This brings me to the tragedy of Aya Hachem that occurred in the spring of 2020. In what was likely to have been a hate crime, Aya was shot in the chest and died at only 19 years old, only one year into law school. Immediately, graphics were sprawled throughout social media and donation links were shared once news of the event travelled. Then, a halt. In a series of anxiety-riddled tweets, Twitter user @humbleakh1 wrote, “I didn’t know she was a Shia… no way do I want to be in a situation where all this cause could go against me on the Day of Judgement.” The online Muslim community had found out that Aya was not merely Muslim, but Shia Muslim, and that modifier changed everything. Donations were rescinded and fundraisers were frozen — the predominantly Sunni Muslims organizing and donating wanted to rid their hands of connections to the Shia rafidis, “rejectors.” After observing this discourse, I turned to hear the thoughts of my own Sunni friends, expecting a similar sense of the seething anger I had. In response, I got either radio silence or the occasional “Yeah, that really sucks.” It felt like screaming into an abyss that would awkwardly shuffle at my volume, uncomfortable probably more at its own complicity rather than the situation at hand.
It’s an unspoken tenet that since Shias willingly and proudly differentiate themselves from the majority, we may look the part, but — in the eyes of the larger Sunni majority — fall short of the “it” factor that actually brings us into the fold. Thus, grasping for a sense of Muslim community always felt face-value because, at the end of the day, I wondered if my inclusion was despite my Shia identity, rather than regardless of it. I ran for president of the Muslim Student Association in my high school, and was later told underclassmen were discouraged from voting for me because I was Shia — a Shia on MSA board had never happened before. I’ve been given the look of “Why’d you make it awkward” when addressing a “joke” against my sect because “Eliya, it wasn’t that deep.” And I myself have internally debated if I should just turn the other cheek to prevent the discomfort that would occur if I didn’t just laugh and roll my eyes. Interestingly enough, my “otherness” persists one way or the other — in any social context, the minority group is always stigmatized and obfuscated, but the scale is what changes. Within the Muslim community, it’s the Shia identity that sets me apart, and among my peers at this university, the list of differentiators goes on.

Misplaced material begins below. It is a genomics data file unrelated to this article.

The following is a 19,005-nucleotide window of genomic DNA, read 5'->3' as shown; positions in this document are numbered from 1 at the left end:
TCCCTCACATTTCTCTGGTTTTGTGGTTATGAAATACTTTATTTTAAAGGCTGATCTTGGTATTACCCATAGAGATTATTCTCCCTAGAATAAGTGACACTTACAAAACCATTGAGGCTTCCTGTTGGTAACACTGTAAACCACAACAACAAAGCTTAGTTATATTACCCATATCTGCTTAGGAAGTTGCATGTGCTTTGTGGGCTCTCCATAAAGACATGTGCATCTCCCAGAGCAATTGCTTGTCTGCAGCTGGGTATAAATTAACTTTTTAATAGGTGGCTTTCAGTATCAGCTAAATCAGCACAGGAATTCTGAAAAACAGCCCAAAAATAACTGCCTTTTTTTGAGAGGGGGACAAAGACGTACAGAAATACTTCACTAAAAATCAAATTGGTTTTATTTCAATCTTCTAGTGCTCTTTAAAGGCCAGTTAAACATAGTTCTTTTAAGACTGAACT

I write this now because I feel something is different. Although in Michigan in Color for almost a year, I’ve never written a piece about my identity, or even about myself, for that matter. However, the slight cringe I’ve previously felt when writing about my experiences has been overtaken by being fed up. As I’ve become more inspired every passing day by the Muslim community coming together to advocate for Palestine, I want to take this moment to implore us to keep the same consistency when the oppression comes from within our religion, when we have to point the finger back at ourselves. As small as the scope of brotherhood and sisterhood is within Islam, within its minority sects, it gets even smaller. In reality, the oppression of Muslim minority sects in predominantly Sunni regions is a microcosm of the experience of Muslim oppression in larger contexts, yet this realization has either not dawned on the ummah, or fallen on deaf ears. It’s clear that we have the force and power to spur outward advocacy, but we must bring about introspection on the prejudices and violence committed within our own religion as well. Until then, the foundation of morality and advocacy for many Muslims remains shaky and inconsistent, teetering unsteadily as preconceived notions continue to be propelled at MSAs, and persist to be ignored at iftars.
MiC Columnist Eliya Imtiaz can be contacted at email@example.com